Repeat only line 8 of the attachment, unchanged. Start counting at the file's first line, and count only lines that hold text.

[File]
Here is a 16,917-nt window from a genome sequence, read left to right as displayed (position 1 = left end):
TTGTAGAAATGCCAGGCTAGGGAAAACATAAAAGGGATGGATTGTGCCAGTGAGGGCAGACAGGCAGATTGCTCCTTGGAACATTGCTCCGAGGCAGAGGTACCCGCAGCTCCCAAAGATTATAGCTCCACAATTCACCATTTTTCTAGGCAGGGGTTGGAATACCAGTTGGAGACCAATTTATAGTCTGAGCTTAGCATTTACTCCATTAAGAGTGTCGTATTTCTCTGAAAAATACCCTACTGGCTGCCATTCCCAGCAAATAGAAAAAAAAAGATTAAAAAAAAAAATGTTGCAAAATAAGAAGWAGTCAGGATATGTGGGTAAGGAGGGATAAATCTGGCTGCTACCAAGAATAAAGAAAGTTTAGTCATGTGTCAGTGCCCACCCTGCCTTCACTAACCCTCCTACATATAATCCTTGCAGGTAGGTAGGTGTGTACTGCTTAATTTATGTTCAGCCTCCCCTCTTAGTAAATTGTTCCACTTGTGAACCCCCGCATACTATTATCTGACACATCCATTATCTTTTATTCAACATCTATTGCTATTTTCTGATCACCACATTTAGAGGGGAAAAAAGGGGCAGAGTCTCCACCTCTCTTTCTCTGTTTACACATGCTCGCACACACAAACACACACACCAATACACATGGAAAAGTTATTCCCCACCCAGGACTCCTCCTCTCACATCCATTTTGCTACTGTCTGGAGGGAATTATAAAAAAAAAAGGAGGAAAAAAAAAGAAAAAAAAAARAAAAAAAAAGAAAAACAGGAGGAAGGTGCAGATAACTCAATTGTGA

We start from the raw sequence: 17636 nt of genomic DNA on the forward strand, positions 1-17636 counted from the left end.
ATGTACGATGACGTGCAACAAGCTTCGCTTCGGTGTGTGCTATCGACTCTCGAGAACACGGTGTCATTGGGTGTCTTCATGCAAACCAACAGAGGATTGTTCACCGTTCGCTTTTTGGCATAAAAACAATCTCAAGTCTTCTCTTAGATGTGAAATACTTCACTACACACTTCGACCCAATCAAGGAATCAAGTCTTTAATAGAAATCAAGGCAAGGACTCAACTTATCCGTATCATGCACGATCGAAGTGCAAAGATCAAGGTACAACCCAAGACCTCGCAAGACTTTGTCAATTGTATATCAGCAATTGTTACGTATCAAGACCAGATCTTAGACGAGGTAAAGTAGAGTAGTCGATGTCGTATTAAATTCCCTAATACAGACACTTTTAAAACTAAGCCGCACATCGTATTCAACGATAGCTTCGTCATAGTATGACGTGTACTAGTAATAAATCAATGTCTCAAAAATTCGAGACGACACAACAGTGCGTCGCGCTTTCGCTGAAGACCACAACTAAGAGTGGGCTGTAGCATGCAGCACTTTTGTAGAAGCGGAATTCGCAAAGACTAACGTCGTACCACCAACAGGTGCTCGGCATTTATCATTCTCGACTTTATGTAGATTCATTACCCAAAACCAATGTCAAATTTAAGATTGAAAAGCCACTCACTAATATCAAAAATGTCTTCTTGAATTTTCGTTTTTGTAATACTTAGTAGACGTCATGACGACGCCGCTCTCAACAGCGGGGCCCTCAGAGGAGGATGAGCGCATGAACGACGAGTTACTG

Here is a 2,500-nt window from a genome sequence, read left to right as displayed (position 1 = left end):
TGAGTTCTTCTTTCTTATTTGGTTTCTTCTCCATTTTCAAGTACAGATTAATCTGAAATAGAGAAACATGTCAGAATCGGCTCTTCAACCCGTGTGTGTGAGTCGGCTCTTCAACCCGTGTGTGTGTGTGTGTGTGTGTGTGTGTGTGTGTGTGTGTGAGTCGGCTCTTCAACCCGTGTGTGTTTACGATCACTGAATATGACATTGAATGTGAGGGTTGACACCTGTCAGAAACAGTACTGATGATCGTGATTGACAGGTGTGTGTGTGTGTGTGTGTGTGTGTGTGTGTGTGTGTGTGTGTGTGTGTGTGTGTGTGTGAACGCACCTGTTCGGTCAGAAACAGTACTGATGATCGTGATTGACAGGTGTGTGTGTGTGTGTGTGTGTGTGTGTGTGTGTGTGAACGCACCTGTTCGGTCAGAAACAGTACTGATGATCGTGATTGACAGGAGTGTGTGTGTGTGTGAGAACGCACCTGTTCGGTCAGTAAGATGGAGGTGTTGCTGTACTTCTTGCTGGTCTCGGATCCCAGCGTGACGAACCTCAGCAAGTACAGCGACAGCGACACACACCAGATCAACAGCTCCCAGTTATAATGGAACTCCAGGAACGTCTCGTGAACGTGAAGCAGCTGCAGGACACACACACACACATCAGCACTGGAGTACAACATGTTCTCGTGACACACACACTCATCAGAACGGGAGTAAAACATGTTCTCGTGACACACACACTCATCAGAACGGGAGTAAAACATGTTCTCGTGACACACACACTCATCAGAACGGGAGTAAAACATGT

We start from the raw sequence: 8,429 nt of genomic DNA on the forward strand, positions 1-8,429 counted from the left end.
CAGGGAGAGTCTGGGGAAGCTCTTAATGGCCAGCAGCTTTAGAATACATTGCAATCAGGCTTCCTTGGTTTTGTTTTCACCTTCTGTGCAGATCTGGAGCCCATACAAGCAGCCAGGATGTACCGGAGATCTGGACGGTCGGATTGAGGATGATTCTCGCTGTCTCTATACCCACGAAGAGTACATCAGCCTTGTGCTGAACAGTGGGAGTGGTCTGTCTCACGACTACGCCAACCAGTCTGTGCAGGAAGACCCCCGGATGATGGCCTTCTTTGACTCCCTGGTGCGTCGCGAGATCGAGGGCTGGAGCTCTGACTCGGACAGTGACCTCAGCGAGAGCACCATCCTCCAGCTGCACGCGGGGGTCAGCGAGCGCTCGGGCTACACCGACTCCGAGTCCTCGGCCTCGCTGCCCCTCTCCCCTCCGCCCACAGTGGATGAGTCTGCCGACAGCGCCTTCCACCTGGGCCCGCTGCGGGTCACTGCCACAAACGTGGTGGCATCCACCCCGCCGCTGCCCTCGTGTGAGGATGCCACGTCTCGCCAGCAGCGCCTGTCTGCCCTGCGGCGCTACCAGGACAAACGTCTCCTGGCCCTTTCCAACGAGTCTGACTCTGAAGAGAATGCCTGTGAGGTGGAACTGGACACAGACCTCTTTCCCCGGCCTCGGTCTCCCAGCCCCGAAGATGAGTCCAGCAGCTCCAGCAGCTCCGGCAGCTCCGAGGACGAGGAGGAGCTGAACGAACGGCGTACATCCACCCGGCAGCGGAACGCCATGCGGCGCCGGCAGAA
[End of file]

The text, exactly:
CAGGGAGAGTCTGGGGAAGCTCTTAATGGCCAGCAGCTTTAGAATACATTGCAATCAGGCTTCCTTGGTTTTGTTTTCACCTTCTGTGCAGATCTGGAGCCCATACAAGCAGCCAGGATGTACCGGAGATCTGGACGGTCGGATTGAGGATGATTCTCGCTGTCTCTATACCCACGAAGAGTACATCAGCCTTGTGCTGAACAGTGGGAGTGGTCTGTCTCACGACTACGCCAACCAGTCTGTGCAGGAAGACCCCCGGATGATGGCCTTCTTTGACTCCCTGGTGCGTCGCGAGATCGAGGGCTGGAGCTCTGACTCGGACAGTGACCTCAGCGAGAGCACCATCCTCCAGCTGCACGCGGGGGTCAGCGAGCGCTCGGGCTACACCGACTCCGAGTCCTCGGCCTCGCTGCCCCTCTCCCCTCCGCCCACAGTGGATGAGTCTGCCGACAGCGCCTTCCACCTGGGCCCGCTGCGGGTCACTGCCACAAACGTGGTGGCATCCACCCCGCCGCTGCCCTCGTGTGAGGATGCCACGTCTCGCCAGCAGCGCCTGTCTGCCCTGCGGCGCTACCAGGACAAACGTCTCCTGGCCCTTTCCAACGAGTCTGACTCTGAAGAGAATGCCTGTGAGGTGGAACTGGACACAGACCTCTTTCCCCGGCCTCGGTCTCCCAGCCCCGAAGATGAGTCCAGCAGCTCCAGCAGCTCCGGCAGCTCCGAGGACGAGGAGGAGCTGAACGAACGGCGTACATCCACCCGGCAGCGGAACGCCATGCGGCGCCGGCAGAA